How to Invest in Retirement: A Comprehensive Guide
When you think about how to invest in retirement, what comes to mind?
Chances are, it’s something related to how to invest so you don’t run out of money. If so, you're not the only one who feels this way.
In a 2020 investor survey by Dimensional Fund Advisors, 11,236 investors were asked to state their greatest fear about personal finances.
On average, 49% of investors said that not having enough money to live comfortably in retirement was their number one financial concern!
Unfortunately, many people don’t know how to invest in retirement even though they may have significant investable assets.
Before we dive into how to invest, it’s essential to identify the obstacles you face.
Here are three significant obstacles we often encounter when helping clients plan for retirement:
Investor behavior gap – Poor investment behavior causes many investors and professional money managers to underperform market returns.
Sequence of return risk – Even more important than the returns you receive, the order in which you recieve those returns can mean the difference between maintaining financial security in retirement and running out of money.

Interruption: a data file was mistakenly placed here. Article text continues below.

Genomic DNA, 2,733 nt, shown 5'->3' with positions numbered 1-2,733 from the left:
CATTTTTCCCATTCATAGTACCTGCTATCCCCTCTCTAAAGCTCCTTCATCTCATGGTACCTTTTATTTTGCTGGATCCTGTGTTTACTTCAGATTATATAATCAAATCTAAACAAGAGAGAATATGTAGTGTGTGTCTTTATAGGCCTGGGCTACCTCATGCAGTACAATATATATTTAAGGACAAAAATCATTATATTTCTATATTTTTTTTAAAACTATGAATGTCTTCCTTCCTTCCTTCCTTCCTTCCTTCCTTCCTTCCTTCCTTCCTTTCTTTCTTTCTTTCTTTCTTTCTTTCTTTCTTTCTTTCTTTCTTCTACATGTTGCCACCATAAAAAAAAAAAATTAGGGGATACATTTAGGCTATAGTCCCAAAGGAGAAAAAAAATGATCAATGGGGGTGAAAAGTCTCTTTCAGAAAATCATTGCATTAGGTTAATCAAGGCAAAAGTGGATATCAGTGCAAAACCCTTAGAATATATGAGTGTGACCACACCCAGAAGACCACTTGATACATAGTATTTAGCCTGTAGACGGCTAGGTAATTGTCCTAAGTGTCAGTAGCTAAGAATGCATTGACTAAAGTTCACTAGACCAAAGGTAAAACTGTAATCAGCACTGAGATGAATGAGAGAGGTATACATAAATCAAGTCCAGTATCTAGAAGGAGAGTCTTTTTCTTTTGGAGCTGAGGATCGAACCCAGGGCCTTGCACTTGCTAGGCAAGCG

Income taxes – High taxes and inefficient tax management can destroy your hard earned savings.
Let’s take a look at each obstacle to help you understand what’s at stake before you learn how to invest in retirement.
Investor Behavior Gap in Retirement
Dalbar, a leading financial research firm, released its latest report on investor behavior back in 2019 and the findings, though not surprising, do not bode well for future retirees.
The study showed that the average investor underperformed the market—by a considerable amount.
For example, in 2018, the S&P 500 lost -4.38% vs. the average stock market investor’s return of -9.42% for the year. This means that investors unperformed the market by 5.04%!
The 2019 study results weren’t an anomaly, unfortunately.
If you want to know how to invest in retirement, it’s important to know that the odds of achieving good long term performance are stacked against you.
Over the 20-year period ending December 31st, 2018, the S&P 500 had an annualized return of 5.62%, while the average stock investor’s account balance gained just 3.88% per year, a significant gap.
There are a variety of reasons for investor performance lag, but poor investor behavior tops the list.
The study found that investors hung onto their stock and bond positions for just under four years before selling them for another investment. This frequent trading, or what we call turnover, can ruin the potential for long-term growth.
So much for long-term investing!
Additionally, many investors in retirement gave into “panic selling,” pulling money out of an investment at the worst possible time because market commentators stoked their fears.